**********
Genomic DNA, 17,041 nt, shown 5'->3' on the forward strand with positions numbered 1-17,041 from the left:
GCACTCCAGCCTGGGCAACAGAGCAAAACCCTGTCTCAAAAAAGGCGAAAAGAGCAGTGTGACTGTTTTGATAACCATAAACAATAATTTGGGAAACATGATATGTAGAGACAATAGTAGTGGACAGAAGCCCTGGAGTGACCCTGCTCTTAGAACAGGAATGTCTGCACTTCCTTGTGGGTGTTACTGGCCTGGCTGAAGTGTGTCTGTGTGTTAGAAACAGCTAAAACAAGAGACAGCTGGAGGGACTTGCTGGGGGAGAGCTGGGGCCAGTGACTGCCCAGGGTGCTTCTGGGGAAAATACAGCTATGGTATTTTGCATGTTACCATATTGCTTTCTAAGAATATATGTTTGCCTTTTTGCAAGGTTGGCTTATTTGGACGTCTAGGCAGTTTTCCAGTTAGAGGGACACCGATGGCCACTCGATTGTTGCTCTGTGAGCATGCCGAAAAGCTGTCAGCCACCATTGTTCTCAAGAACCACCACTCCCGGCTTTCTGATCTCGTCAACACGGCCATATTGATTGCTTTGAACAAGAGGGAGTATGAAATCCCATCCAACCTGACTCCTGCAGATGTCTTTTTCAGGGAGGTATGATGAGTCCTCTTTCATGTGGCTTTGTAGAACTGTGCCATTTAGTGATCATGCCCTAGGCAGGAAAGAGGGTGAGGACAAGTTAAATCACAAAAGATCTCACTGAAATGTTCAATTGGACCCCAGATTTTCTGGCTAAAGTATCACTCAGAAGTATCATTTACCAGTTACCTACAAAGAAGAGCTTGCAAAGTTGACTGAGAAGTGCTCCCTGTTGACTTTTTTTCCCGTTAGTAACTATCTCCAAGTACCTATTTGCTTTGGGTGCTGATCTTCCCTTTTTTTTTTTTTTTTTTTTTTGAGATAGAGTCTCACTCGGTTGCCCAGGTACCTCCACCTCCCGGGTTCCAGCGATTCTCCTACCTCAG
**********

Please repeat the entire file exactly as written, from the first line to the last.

Genomic DNA, 17,041 nt, shown 5'->3' on the forward strand with positions numbered 1-17,041 from the left:
GCACTCCAGCCTGGGCAACAGAGCAAAACCCTGTCTCAAAAAAGGCGAAAAGAGCAGTGTGACTGTTTTGATAACCATAAACAATAATTTGGGAAACATGATATGTAGAGACAATAGTAGTGGACAGAAGCCCTGGAGTGACCCTGCTCTTAGAACAGGAATGTCTGCACTTCCTTGTGGGTGTTACTGGCCTGGCTGAAGTGTGTCTGTGTGTTAGAAACAGCTAAAACAAGAGACAGCTGGAGGGACTTGCTGGGGGAGAGCTGGGGCCAGTGACTGCCCAGGGTGCTTCTGGGGAAAATACAGCTATGGTATTTTGCATGTTACCATATTGCTTTCTAAGAATATATGTTTGCCTTTTTGCAAGGTTGGCTTATTTGGACGTCTAGGCAGTTTTCCAGTTAGAGGGACACCGATGGCCACTCGATTGTTGCTCTGTGAGCATGCCGAAAAGCTGTCAGCCACCATTGTTCTCAAGAACCACCACTCCCGGCTTTCTGATCTCGTCAACACGGCCATATTGATTGCTTTGAACAAGAGGGAGTATGAAATCCCATCCAACCTGACTCCTGCAGATGTCTTTTTCAGGGAGGTATGATGAGTCCTCTTTCATGTGGCTTTGTAGAACTGTGCCATTTAGTGATCATGCCCTAGGCAGGAAAGAGGGTGAGGACAAGTTAAATCACAAAAGATCTCACTGAAATGTTCAATTGGACCCCAGATTTTCTGGCTAAAGTATCACTCAGAAGTATCATTTACCAGTTACCTACAAAGAAGAGCTTGCAAAGTTGACTGAGAAGTGCTCCCTGTTGACTTTTTTTCCCGTTAGTAACTATCTCCAAGTACCTATTTGCTTTGGGTGCTGATCTTCCCTTTTTTTTTTTTTTTTTTTTTTGAGATAGAGTCTCACTCGGTTGCCCAGGTACCTCCACCTCCCGGGTTCCAGCGATTCTCCTACCTCAG